I am trying to implement in python/Scipy the biquad filter with the following S-domain transfer function: $$H(s)=\frac{w_0^{2N-1}(s+w_z)}{[s^2+(w_0/Q)s+w_0^2]^N}$$

My problem here is that because of the N power denominator, I do not know how to write this transfer function into the M-order numerator and N-order denominator array-form that is required by the freqs or the filtfilt function in scipy.signal. As a work around, I decomposed the filter into a cascade of N-1 2nd-order lowpass and one 2nd-order bandpass section, such as (for N=4):

$$H(s)=\frac{w_0^2}{s^2+(w_0/Q)s+w_0^2} \times \frac{w_0^2}{s^2+(w_0/Q)s+w_0^2} \times \frac{w_0^2}{s^2+(w_0/Q)s+w_0^2} \times \frac{w_0(s+w_z)}{s^2+(w_0/Q)s+w_0^2}$$ Here is my code:

from scipy import signal
import numpy as np

N=4
Q=10
fc=1000
worN=np.linspace(0, np.pi, int(fs/2))
wc =2*np.pi*fc/fs
w0=wc/(np.sqrt(((N-1)/(2*N-1))*(1-1/(2*Q[ii]**2))) * np.sqrt(1+np.sqrt(1+(1/((N-1)**2/(2*N-1)*(1-1/(2*Q[ii]**2))**2)))))

wz =1/10*w0

#LP transfers function
num_LP=[0, 0, w0**2]
den_LP=[1, w0/Q, w0**2]
w_LP, h_LP=signal.freqs(num_LP,den_LP,worN=worN)

#BP transfers function
num_BP=[0, w0, wz*w0]
den_BP=[1, w0/Q, w0**2]

w_BP, h_BP =signal.freqs(num_BP,den_BP,worN=worN)

h_casc=h_LP**(N-1)*h_BP


This work around works well but it might not be the most efficient in terms of computation. In addition, my end goal is to optimize the filter's parameters using a Least-square algorithm and therefore the cascaded solution might not be the best one.

My question here is, how can I formulate this filter into a single transfer function so I can implement the actual filtering functions scipy.signal.filtfilt or scipy.signal.lfilter?

filtered_signal=scipy.signal.filtfilt(numerator,denumerator,input_signal)


Should I convert the transfer function to the Z-domain first?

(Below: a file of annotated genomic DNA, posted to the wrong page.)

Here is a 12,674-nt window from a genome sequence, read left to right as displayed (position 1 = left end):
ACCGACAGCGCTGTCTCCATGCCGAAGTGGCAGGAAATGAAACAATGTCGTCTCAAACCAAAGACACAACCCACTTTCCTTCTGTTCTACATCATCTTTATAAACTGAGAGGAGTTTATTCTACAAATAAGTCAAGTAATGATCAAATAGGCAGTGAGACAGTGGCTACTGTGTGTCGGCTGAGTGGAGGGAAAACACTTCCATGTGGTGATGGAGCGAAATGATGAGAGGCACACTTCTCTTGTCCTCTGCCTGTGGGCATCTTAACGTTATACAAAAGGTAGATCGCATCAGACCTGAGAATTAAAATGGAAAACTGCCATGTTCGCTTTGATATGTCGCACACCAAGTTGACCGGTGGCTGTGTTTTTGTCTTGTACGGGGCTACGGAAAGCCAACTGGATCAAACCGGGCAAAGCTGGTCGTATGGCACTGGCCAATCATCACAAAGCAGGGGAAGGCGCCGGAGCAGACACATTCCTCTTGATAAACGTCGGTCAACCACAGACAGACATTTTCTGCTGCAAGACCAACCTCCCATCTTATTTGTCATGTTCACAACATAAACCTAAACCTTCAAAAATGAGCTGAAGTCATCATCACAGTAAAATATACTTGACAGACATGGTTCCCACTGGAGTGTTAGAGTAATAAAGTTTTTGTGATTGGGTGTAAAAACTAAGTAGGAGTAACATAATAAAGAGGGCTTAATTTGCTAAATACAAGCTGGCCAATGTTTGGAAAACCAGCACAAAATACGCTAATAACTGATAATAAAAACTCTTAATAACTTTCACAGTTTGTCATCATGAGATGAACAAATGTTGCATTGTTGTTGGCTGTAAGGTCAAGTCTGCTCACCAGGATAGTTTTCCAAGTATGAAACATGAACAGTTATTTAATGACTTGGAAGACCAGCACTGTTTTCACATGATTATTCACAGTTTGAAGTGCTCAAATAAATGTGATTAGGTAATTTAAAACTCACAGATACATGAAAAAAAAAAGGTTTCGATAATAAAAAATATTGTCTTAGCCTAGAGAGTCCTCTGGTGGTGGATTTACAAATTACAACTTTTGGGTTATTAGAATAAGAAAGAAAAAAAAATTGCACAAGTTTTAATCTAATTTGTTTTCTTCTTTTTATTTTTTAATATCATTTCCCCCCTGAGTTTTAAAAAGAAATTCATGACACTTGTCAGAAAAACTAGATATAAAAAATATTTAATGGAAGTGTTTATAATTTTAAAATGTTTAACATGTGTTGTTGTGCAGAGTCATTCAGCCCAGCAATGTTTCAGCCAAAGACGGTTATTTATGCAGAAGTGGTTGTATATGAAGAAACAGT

Thank you so much for helping!

• So are you saying you want to see the cascaded response most simply, and then after you optimize that, you will then decompose it into 2nd order biquad sections? If that is the case, then just multiply out your denominator polynomial to have an Nth order polynomial and the coefficients of that will be your denominator vector. I am not confident that is really your question, could you clarify further what it is you want to do? Feb 22 at 23:22

I do not know how to write this transfer function into the M-order numerator and N-order denominator form that is required by the filts function in scipy.signal.

What is the "filts" function?

#LP transfers function
num_LP=[0, 0, w0**2]
den_LP=[1, w0/Q, w0**2]


That looks right to me.

#BP transfers function
num_BP=[0, w0, wz**2]
den_BP=[1, w0/Q, w0**2]


Shouldn't that be w0*wz instead of wz**2?

# Cascad 3 LP biquads with 1 BP biquad filter
h_casc=h_LP**(N-1)*h_BP


This is fine for viewing the frequency response, but doesn't implement the actual filter.

My question here is, how can I formulate this filter into a single transfer function?

You shouldn't. You should leave it as four filter stages and apply them consecutively. Cascaded second-order sections are better than high-order transfer functions, which suffer more from numerical error.